On General Hospital, when Silas’s (Michel Easton) wife Nina (Michelle Stafford) returned to him after 20 years in a coma, was she supposed to be his long lost love or some woman he forgot to divorce? Michael Easton was quoted in the September 15, 2014 issue of Soaps In Depth expressing some of his confusion regarding his character and his past. “Silas explained that he and his wife had grown significantly apart [before she became a coma patient]. He was spending long hours at the hospital, and she was doing her own thing. He got into a relationship [with Ava] because they were separated. I read now that we were in love [when the fit hit the shan]. But that’s not what we originally said, so I don’t know what’s the truth.” Since Silas ended up deciding to work on his marriage and now has a sexual relationship with Nina, I think it’s safe to say that Silas is supposed to love Nina but did anyone tell the actor that? Did he know what kind of chemistry he was supposed to have with his new co-star? From what I’ve seen on my screen, I think the answer to that is “no.”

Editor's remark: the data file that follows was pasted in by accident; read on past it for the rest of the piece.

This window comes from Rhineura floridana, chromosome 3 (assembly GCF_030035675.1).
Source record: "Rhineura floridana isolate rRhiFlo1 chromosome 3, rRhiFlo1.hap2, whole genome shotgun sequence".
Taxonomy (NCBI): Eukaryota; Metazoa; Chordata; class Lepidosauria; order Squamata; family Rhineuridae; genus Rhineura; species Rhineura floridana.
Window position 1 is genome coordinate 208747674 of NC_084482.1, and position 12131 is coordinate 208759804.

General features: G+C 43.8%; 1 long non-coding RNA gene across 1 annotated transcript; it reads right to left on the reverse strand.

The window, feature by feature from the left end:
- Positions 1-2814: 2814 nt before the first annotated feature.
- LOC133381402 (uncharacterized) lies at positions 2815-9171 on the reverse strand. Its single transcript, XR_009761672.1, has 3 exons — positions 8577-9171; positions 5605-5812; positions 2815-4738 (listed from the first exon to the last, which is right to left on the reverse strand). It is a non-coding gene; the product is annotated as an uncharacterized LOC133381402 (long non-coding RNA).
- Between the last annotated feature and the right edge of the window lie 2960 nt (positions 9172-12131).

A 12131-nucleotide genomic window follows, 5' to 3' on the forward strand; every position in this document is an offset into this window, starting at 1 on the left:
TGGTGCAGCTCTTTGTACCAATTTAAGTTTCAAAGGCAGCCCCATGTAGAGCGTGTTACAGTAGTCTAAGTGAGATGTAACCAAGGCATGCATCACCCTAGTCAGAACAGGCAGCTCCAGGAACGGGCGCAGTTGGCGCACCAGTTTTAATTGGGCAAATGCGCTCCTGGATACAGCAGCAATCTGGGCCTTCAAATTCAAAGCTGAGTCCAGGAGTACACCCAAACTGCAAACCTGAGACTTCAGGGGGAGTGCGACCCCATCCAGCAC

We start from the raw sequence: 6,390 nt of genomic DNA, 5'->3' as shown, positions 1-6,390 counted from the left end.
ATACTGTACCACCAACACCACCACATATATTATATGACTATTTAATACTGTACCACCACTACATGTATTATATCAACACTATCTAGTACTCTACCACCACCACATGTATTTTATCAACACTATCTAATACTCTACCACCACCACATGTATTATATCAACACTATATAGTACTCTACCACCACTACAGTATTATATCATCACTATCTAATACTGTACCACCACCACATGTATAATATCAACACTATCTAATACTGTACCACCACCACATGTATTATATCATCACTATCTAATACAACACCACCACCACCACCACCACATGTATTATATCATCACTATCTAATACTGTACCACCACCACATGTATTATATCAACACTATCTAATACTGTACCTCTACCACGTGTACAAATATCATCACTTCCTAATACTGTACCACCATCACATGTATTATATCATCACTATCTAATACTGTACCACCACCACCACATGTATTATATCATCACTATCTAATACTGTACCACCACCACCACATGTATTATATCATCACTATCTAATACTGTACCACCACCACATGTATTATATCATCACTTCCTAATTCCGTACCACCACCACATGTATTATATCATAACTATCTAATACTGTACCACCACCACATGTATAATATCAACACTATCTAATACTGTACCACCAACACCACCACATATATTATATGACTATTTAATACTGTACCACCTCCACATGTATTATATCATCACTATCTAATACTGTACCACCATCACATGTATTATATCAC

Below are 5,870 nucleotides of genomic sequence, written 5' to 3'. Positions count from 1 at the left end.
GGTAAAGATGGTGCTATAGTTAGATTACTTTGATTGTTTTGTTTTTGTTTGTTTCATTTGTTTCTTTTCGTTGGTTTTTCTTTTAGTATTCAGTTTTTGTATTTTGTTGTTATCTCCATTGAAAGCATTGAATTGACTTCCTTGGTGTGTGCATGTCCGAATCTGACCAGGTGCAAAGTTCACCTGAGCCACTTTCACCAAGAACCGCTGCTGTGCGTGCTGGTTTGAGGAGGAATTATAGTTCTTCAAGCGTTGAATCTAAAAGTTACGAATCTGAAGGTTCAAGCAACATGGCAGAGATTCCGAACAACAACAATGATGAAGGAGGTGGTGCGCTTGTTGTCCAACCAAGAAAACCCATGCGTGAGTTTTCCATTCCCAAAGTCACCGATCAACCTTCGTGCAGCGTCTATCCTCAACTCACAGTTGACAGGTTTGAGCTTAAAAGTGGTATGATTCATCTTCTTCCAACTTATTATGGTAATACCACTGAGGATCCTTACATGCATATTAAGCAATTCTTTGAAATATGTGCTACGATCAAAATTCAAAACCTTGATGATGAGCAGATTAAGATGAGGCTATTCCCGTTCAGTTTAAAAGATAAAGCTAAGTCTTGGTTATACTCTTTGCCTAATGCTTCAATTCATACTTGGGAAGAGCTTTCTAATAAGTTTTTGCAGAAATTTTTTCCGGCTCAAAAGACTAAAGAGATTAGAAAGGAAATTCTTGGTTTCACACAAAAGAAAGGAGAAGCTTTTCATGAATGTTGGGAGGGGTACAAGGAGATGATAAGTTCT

days-ej-samiWhile writing and acting has had the most significant impact on the super couple, I think that the different ways audiences watch and respond has also had an influence. Instead of skipping work to glue oneself to the television to watch a favorite pairing’s first kiss, fans now watch via DVR after a long day of work while typing thoughts online. And people ship and demand and form little online communities to support fictional pairings. It can be fun but also a bit overwhelming. It becomes less about anticipation and more of a supply and demand.